Cornell Companies (NYSE: CRN) has provided a corrections and treatment programs for adults and juveniles, including low and medium security prisons, detention centers, residential re-entry centers, drug and alcohol treatment programs, juvenile detention and alternative education. At the end of 2009, Cornell saw their revenue increase 6.6 percent to $412.4 million. They have been awarded a 10-year contract by the Federal Bureau of Prisons and recently completed a new facility in Colorado.

Morally wrong?

While private prisons may be solid investments, many people believe that they are morally and ethically wrong, not to mention unsafe. They have fewer regulations to follow and since they are about making a profit, they often are understaffed and undertrained. Guards are not paid well; therefore, there is a higher turnover and they don’t care as much as they should.

The Prison Policy Initiative and Western Prison Project published The Prison Index: Taking the Pulse of the Crime Control Industry (2003), in that book they discovered that the turnover rate of correctional officers in private prisons was 40.9 percent per year while in public prisons it was only 15.4 percent per year.

Proponents argue that private prisons bring much-needed tax revenue to underfunded communities. Building private prisons creates jobs. In fact, entire towns have sprung up around prisons. With the census going on there is currently a debate as to who gets to count the prisoners: counting prisoners would give areas where there are prisons more representation and more funding.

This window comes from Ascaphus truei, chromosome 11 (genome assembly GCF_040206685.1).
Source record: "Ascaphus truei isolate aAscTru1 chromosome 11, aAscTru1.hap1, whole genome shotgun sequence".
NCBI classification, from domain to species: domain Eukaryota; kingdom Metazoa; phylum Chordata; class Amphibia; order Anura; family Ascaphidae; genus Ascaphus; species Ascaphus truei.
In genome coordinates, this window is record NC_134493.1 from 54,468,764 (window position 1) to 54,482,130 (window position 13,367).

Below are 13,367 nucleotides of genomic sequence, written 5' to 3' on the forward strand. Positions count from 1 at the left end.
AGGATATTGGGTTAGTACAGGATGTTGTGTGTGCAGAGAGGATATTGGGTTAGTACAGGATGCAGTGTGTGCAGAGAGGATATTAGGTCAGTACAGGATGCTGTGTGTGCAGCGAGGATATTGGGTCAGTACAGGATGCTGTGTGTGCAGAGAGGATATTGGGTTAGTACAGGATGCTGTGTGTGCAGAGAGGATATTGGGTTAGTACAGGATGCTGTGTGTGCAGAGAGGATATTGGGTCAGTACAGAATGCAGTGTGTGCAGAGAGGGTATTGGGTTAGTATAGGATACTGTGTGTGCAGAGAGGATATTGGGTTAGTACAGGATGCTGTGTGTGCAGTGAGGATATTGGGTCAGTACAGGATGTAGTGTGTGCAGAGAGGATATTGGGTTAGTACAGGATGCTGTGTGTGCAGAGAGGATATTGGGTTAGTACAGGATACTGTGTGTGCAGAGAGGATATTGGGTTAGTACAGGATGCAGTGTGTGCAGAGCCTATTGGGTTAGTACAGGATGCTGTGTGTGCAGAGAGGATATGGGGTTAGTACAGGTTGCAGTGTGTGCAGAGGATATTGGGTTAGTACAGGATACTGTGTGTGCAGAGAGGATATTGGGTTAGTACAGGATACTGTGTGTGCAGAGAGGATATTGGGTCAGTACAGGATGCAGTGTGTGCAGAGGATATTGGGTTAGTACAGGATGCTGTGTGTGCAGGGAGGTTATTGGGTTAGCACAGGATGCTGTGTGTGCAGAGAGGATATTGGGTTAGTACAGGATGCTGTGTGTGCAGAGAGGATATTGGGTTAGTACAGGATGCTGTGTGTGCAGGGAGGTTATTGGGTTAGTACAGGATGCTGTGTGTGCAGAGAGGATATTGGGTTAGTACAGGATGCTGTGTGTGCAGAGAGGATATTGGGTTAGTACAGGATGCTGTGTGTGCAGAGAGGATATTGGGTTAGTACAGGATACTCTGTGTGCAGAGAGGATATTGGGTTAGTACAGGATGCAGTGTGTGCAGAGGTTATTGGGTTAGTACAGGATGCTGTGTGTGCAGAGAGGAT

The main argument against the private prison industry is that it is immoral and fundamentally wrong. That instead of deterrence it becomes about profits. The more prisoners they house, the more money they make. Some argue that private prisons attempt to maximize profit by reducing essential services, such as food, clothing, medical care, and staff costs.

The nation’s prison demographics are also disturbing. According to a 2008 Washington Post article, “Minorities have been particularly affected: One in nine black men ages 20 to 34 is behind bars. For black women ages 35 to 39, the figure is one in 100, compared with one in 355 for white women in the same age group.”

 And then there is convict leasing. Convict leasing was prevalent in the Southern U.S. in the late 1800’s and involved leasing out prisoners to private companies that paid the state a fee. The convicts worked for free for the companies and were returned to the prisons at night. While that system is no longer in place, many private prisons have their prisoners working for pennies, usually as customer service representatives. Many private prison opponents claim there is no difference between this and slave labor. It is just one more way private prisons maximize profits.

Finally, taxpayers argue that private prisons allow prisons to be built with less accountability to the public. Taxpayers don’t vote on prison bonds to raise construction money and have less say where the institutions are built. Politicians then don’t have to deal with a constituency that doesn’t want prisons in their area. In addition, private companies are often given nice tax breaks and incentives. Meanwhile, the community has to pick up the tab for dealing with the social services and agencies that come into play when taking care of children whose parents are in prison.

No matter what you think about the private prison industry, it’s most likely not going anywhere.

Read Part 1: “State Prisons Saving Money by Shaving Time” which explores the crime rate reduction and early release of prisoners due to lack of money.

Cara Bruce is the co-owner of Pinchback Press.